Gerson Freitas, Jr. – Bloomberg, 7/15/2014
SLC Agricola SA (SLCE3), Brazil’s biggest publicly traded cotton and soybean grower, is scaling back plans to double its growing areas after commodity prices plunged.
SLC, which has tripled its land since going public in 2007, is scrapping a plan announced in 2011 to expand to 700,000 hectares (1.7 million acres) by 2020 from about 344,000 now, Chief Executive Officer Aurelio Pavinato said in an interview. Instead, the Porto Alegre-based company wants to boost cash flow by making current farms more efficient, he said.
Soybeans and corn are trading at four-year lows and cotton is posting the second-biggest slide among agricultural commodities worldwide this year, making farmland purchases in parts of Brazil that are far from ports less desirable. SLC is now focusing on areas that need fewer investments through leasing and joint ventures as well as on cutting costs.
Mario Sergio Lima – Bloomberg, 02/07/2013
Soybean output in Brazil, set to surpass the U.S. as the largest grower, will rise more than previously estimated to a record as growers expand planting, the government said. The corn forecast was also raised to a record.
Growers will harvest 83.4 million metric tons in the 2012-2013 crop year that started Sept. 1, more than the 82.7 million tons estimated last month, the Agriculture Ministry’s crop-forecasting agency, known as Conab, said in a report today. Production will climb from 66.4 million tons collected in the past season.
Rising soybean prices are encouraging growers to expand planting, while regular showers on corn crops are helping boost yields after dry weather hurt output in the past season, Conab said. Soybean futures have risen 21 percent in New York in the last 12 months.
Howard Schneider – The Washington Post/The Guardian, 11/2012
As US cornfields withered in drought conditions last summer, Brazil‘s once empty Cerrado region produced a bumper crop of the grain, helping feed livestock on US farms and ease a drought-related spike in prices.
US imports of Brazilian corn were small by world standards. But they are rising fast, and they mark just one element of the increasingly complex and sometimes contentious relations between the world’s agricultural superpower and its fast-growing competitor amid shifts in the global economy.
Starting at zero in 2010, Brazilian corn exports to the US are on pace to exceed $10m this year and are bound to rise as farmers expand planting and more corn is funnelled to nonfood uses, such as ethanol production. Brazil is expected next year to dethrone the US as the world’s largest producer of soybeans. With so much land available for cultivation, that status will probably become permanent.
Brazil’s trade ministry said the country’s exports of corn and ethanol rose in October as foreign buyers turned to Brazil after the worst drought in 50 years ravaged U.S. crops.
Sugar and iron ore exports surged in October from a year before as well, as weather at the main ports remained clear and global demand for the raw materials was strong, the ministry said on Thursday.
Brazil harvested a record corn crop of nearly 73 million metric tons (80.47 million tons) this past season, which surpassed its soy output for the first time in a decade. Corn exports last month reached a record 3.66 million metric tons to beat September shipments of 3.14 million and October year-ago exports of 1.52 million.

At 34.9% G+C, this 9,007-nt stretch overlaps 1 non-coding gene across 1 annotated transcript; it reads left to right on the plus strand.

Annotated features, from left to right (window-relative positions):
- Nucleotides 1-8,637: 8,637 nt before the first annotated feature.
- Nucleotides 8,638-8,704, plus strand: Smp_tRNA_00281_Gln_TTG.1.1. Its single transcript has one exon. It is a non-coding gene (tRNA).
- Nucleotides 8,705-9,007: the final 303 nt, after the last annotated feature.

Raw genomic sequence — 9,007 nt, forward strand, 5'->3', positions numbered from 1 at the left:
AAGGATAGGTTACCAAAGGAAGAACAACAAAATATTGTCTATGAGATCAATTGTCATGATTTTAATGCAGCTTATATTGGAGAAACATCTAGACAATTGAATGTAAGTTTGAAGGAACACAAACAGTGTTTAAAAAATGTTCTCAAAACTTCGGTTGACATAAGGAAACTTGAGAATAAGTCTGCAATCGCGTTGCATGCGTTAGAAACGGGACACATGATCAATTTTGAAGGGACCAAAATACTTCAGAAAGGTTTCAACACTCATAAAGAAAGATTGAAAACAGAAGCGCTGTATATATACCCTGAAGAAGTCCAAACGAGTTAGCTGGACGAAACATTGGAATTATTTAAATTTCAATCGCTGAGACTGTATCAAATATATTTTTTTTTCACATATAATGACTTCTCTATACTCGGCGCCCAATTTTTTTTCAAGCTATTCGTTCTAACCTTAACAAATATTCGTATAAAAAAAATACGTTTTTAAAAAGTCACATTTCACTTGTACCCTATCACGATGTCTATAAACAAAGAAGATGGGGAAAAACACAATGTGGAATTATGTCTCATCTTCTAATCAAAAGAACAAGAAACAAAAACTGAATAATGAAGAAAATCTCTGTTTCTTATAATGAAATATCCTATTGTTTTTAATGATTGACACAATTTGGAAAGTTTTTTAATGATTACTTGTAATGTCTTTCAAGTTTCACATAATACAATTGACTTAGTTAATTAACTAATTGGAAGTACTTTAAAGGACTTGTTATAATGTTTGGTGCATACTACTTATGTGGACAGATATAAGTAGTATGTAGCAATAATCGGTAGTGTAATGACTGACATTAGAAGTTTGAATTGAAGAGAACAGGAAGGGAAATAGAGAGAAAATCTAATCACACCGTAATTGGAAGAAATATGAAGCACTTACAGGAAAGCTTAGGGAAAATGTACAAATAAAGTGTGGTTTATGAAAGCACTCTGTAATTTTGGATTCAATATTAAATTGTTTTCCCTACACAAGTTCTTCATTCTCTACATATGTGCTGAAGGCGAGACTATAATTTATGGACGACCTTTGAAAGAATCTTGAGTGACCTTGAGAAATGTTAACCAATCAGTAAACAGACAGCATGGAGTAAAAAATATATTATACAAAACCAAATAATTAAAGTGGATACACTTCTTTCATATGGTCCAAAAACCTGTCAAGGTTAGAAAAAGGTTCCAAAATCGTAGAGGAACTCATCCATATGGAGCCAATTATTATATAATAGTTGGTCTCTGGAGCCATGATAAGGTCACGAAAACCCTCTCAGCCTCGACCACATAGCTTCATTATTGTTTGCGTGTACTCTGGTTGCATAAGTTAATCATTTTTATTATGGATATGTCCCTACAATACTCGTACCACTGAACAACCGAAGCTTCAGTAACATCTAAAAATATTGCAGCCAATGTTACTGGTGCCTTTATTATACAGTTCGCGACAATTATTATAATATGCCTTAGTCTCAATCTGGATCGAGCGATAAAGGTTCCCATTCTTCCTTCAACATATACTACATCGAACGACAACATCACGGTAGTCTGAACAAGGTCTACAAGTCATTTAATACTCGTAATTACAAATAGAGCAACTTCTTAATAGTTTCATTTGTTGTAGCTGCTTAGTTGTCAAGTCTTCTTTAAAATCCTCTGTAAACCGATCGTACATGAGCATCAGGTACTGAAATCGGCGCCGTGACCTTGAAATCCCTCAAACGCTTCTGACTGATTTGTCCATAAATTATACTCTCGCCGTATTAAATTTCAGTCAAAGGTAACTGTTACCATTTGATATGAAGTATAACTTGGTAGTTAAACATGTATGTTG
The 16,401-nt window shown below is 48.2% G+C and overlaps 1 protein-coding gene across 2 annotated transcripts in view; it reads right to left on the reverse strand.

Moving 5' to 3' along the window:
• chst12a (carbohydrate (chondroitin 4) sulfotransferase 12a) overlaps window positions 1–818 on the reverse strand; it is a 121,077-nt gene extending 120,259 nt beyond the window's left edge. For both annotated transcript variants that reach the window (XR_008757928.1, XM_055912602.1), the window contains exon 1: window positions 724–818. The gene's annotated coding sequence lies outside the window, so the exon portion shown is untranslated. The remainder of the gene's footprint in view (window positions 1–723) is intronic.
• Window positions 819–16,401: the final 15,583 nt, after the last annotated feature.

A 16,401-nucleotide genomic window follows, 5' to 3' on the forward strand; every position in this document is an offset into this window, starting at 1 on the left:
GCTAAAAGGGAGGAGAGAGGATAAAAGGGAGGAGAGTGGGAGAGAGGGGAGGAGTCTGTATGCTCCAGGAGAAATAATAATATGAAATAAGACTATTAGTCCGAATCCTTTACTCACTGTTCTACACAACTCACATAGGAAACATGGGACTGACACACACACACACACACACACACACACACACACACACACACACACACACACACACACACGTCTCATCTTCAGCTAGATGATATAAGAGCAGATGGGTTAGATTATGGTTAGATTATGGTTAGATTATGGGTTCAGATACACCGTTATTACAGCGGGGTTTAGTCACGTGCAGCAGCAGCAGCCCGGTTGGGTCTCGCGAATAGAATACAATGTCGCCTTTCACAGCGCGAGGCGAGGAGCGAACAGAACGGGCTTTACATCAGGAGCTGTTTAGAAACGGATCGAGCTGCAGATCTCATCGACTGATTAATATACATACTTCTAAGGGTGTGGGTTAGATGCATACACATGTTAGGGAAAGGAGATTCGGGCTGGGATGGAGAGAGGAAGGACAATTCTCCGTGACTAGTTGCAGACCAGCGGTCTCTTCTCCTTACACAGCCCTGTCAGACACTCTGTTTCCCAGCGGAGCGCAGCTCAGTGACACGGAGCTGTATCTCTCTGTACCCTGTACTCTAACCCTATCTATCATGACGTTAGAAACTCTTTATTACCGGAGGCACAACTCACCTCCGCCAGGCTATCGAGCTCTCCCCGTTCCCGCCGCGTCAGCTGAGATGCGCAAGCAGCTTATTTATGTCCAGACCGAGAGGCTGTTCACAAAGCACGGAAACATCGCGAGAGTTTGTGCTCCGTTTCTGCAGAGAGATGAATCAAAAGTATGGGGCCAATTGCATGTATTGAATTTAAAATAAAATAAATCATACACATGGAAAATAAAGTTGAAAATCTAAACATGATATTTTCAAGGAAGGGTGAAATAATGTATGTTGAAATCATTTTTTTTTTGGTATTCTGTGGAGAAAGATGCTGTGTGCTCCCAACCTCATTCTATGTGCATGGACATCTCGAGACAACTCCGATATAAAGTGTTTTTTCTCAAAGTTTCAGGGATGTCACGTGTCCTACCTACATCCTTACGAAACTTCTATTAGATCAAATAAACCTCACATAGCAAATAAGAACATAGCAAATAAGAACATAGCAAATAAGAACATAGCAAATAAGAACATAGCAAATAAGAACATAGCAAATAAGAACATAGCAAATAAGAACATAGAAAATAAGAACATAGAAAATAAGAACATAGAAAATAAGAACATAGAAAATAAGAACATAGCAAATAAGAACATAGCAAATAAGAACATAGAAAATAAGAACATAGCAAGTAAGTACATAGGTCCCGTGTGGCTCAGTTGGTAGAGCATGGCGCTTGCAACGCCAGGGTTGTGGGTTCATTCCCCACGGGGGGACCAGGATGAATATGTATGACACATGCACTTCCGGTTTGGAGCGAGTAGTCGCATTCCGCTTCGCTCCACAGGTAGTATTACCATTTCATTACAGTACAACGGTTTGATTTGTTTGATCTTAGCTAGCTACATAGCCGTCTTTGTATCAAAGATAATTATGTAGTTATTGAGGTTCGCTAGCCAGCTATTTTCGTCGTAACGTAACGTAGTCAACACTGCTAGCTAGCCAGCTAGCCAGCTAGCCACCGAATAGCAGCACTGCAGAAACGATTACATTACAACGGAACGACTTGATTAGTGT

(Reuters) – Striking food inspectors who had slowed grain exports were ordered back to work by Brazil’s attorney general on Friday as demand for soy and corn from Latin America’s largest economy increased to head off a global food shortage.
A union representing the inspectors said they would obey the court order, which came after soy and corn exporters turned to local courts to guarantee document clearance on Wednesday.
Drought in the United States, the world’s largest corn producer, has decimated corn and soy crops there. Brazil is the world’s No. 2 soy producer, and its corn exports rose to 1.7 million tonnes in July from 134,900 tonnes in June.
Marshall Eckblad – MarketWatch, 7/24/2012
Smithfield Foods Inc, the world’s largest pork producer, said Tuesday it will import corn from Brazil, a move that reflects how surging costs for U.S. feed grains are rippling through the livestock and meat industry.
The move comes amid tight supplies for U.S. corn and a recent jump in prices to record levels as the worst U.S. drought in decades batters the Corn Belt.
Analysts say it is unusual for a U.S. livestock producer to import supplies from South America, though it could be cheaper to ship corn from there to the eastern U.S. than by rail from the Midwest amid high domestic corn prices. The U.S. is by far the world’s biggest producer and exporter of corn.
Reese Ewing – Reuters, 06/21/2011
Brazil has for centuries been known as a leading producer and exporter of the world’s breakfast foods — orange juice, coffee, sugar and cocoa.
But over the past two and a half decades since the opening of the economy to foreign investment, Latin America’s largest economy has also become a leading producers of important grains and meats, through investments in technology and land.
Following is a list of most of Brazil’s main agricultural products and exports: